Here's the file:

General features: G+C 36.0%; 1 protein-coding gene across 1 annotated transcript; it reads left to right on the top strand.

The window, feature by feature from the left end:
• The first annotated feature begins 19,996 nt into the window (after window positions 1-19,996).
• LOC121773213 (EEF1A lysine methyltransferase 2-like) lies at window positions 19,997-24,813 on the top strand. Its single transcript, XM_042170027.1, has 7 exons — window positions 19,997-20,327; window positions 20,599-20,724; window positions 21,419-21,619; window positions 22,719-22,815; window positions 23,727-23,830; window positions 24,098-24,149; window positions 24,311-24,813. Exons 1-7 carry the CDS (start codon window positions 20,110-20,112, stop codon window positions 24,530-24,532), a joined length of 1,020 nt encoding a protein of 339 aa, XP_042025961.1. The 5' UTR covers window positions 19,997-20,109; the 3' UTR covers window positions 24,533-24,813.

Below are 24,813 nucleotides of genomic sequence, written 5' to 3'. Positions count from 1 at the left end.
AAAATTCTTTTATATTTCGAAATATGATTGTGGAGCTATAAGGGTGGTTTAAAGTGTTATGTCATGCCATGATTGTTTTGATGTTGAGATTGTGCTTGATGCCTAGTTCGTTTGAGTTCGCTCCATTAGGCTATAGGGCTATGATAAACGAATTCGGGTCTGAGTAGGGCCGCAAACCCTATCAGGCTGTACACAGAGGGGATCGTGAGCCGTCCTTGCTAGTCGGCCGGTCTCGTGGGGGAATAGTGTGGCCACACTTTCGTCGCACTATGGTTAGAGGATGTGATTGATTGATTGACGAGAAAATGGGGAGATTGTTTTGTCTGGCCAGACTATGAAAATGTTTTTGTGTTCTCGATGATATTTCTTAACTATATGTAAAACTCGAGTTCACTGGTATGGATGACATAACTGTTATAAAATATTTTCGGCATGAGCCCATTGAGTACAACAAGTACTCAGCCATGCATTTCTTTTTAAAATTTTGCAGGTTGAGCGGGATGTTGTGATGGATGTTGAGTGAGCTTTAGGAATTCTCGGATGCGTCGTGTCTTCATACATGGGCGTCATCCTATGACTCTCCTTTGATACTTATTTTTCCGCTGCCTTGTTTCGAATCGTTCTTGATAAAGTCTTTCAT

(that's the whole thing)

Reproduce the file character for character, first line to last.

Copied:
General features: G+C 36.0%; 1 protein-coding gene across 1 annotated transcript; it reads left to right on the top strand.

The window, feature by feature from the left end:
• The first annotated feature begins 19,996 nt into the window (after window positions 1-19,996).
• LOC121773213 (EEF1A lysine methyltransferase 2-like) lies at window positions 19,997-24,813 on the top strand. Its single transcript, XM_042170027.1, has 7 exons — window positions 19,997-20,327; window positions 20,599-20,724; window positions 21,419-21,619; window positions 22,719-22,815; window positions 23,727-23,830; window positions 24,098-24,149; window positions 24,311-24,813. Exons 1-7 carry the CDS (start codon window positions 20,110-20,112, stop codon window positions 24,530-24,532), a joined length of 1,020 nt encoding a protein of 339 aa, XP_042025961.1. The 5' UTR covers window positions 19,997-20,109; the 3' UTR covers window positions 24,533-24,813.

Below are 24,813 nucleotides of genomic sequence, written 5' to 3'. Positions count from 1 at the left end.
AAAATTCTTTTATATTTCGAAATATGATTGTGGAGCTATAAGGGTGGTTTAAAGTGTTATGTCATGCCATGATTGTTTTGATGTTGAGATTGTGCTTGATGCCTAGTTCGTTTGAGTTCGCTCCATTAGGCTATAGGGCTATGATAAACGAATTCGGGTCTGAGTAGGGCCGCAAACCCTATCAGGCTGTACACAGAGGGGATCGTGAGCCGTCCTTGCTAGTCGGCCGGTCTCGTGGGGGAATAGTGTGGCCACACTTTCGTCGCACTATGGTTAGAGGATGTGATTGATTGATTGACGAGAAAATGGGGAGATTGTTTTGTCTGGCCAGACTATGAAAATGTTTTTGTGTTCTCGATGATATTTCTTAACTATATGTAAAACTCGAGTTCACTGGTATGGATGACATAACTGTTATAAAATATTTTCGGCATGAGCCCATTGAGTACAACAAGTACTCAGCCATGCATTTCTTTTTAAAATTTTGCAGGTTGAGCGGGATGTTGTGATGGATGTTGAGTGAGCTTTAGGAATTCTCGGATGCGTCGTGTCTTCATACATGGGCGTCATCCTATGACTCTCCTTTGATACTTATTTTTCCGCTGCCTTGTTTCGAATCGTTCTTGATAAAGTCTTTCAT